AT NOMINATION HEARING, SHAHEEN CALLS FOR INCREASED OVERSIGHT OVER ASSISTANCE IN AFGHANISTAN
Voices Support for Crocker Nomination
(Washington, DC) – U.S. Senator Jeanne Shaheen (D-NH) continued her commitment to accountability regarding U.S. assistance to Afghanistan during a Senate Foreign Relations Committee hearing today, pushing for effective and coordinated oversight to ensure efficient use of civilian aid in Afghanistan. The committee considered the nomination of Ryan Crocker to serve as U.S. ambassador to Afghanistan, and Shaheen urged him to make oversight improvements a priority.
“American taxpayers deserve to have civilian aid in Afghanistan spent wisely and effectively. That means we have to focus on only funding reconstruction projects that are necessary, achievable, and sustainable,” said Shaheen, a member of the Senate Foreign Relations Committee and Senate Armed Services Committee. “I have previously called for the Administration to take steps to ensure U.S. assistance in Afghanistan has proper oversight and advances American interests. While I support Ambassador Crocker’s nomination, I also ask that he refocus efforts on improving oversight of aid in the region.”
Shaheen questioned Crocker about a report released today by the committee, “Evaluating U.S. Foreign Assistance to Afghanistan,” which contains a list of recommendations for the responsible use of U.S. aid in Afghanistan. The United States currently spends more on aid to Afghanistan than on aid to any other country. The report detailed a number of concerns, including a Government Accountability Office finding that six of the eight agricultural assistance programs funded by USAID failed to meet their annual targets.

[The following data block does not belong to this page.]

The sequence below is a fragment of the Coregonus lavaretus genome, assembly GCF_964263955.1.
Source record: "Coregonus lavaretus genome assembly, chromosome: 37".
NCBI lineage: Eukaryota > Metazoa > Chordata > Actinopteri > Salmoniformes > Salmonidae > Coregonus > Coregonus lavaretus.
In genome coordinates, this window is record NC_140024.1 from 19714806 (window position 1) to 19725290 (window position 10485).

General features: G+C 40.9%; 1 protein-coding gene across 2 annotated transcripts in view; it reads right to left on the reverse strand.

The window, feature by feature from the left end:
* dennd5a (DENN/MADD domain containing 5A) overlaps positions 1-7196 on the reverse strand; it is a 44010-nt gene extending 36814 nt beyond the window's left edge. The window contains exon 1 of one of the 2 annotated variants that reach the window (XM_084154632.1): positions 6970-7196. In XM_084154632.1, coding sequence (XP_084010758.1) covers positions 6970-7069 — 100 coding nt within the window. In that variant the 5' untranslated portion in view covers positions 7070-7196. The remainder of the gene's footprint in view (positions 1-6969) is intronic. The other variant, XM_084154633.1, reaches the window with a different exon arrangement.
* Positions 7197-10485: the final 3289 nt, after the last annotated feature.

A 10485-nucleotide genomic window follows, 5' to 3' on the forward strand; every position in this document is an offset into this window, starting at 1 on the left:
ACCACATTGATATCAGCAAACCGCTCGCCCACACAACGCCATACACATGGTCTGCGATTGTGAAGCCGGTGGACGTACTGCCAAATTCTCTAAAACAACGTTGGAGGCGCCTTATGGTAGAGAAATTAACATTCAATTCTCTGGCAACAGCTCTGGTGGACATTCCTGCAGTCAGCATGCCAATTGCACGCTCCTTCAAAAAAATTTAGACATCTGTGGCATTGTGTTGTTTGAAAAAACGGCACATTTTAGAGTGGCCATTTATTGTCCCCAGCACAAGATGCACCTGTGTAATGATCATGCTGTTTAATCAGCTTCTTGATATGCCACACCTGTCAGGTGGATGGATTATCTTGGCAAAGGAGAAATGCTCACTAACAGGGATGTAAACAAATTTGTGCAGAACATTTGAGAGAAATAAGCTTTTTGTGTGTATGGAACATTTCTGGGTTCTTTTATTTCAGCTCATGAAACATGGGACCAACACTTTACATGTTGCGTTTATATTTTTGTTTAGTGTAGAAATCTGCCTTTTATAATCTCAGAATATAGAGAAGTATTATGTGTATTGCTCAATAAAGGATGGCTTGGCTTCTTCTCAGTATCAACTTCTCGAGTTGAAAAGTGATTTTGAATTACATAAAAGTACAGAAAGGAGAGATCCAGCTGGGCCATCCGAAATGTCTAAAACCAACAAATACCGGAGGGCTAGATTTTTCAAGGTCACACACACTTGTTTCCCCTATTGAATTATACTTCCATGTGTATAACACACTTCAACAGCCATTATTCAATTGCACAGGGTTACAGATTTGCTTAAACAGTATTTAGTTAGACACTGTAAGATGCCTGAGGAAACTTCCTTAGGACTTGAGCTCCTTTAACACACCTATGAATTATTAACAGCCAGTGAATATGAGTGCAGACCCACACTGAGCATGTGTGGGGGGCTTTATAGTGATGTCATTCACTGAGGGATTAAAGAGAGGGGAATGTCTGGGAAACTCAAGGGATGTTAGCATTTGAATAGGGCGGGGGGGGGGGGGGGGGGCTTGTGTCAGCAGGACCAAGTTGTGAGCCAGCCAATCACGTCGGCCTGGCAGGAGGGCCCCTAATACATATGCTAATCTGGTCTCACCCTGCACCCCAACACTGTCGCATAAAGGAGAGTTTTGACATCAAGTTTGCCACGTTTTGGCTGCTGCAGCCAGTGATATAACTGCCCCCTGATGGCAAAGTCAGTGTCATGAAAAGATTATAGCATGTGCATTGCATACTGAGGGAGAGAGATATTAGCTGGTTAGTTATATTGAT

As part of her ongoing efforts to eliminate government waste, Shaheen has actively called for closer oversight of assistance funds in Afghanistan. In January 2011, Shaheen wrote to President Obama seeking a dramatic overhaul of the Special Inspector General for Afghanistan Reconstruction (SIGAR), following audits that found significant accounts of ineffectual spending in its Commanders' Emergency Response Program (CERP). In her January 2010 letter to Secretary Clinton, Shaheen pointed to the fact that $60 billion from over 50 different international donors had been pledged to Afghanistan efforts, requiring a strong civilian coordinator to guard against their misuse.
At today’s hearing, Shaheen sought Crocker’s assessment of the effectiveness of the Administration’s efforts to address these concerns and also highlighted the importance of respecting women’s rights as the parties in Afghanistan seek reconciliation.
Press Office, (202) 224-5553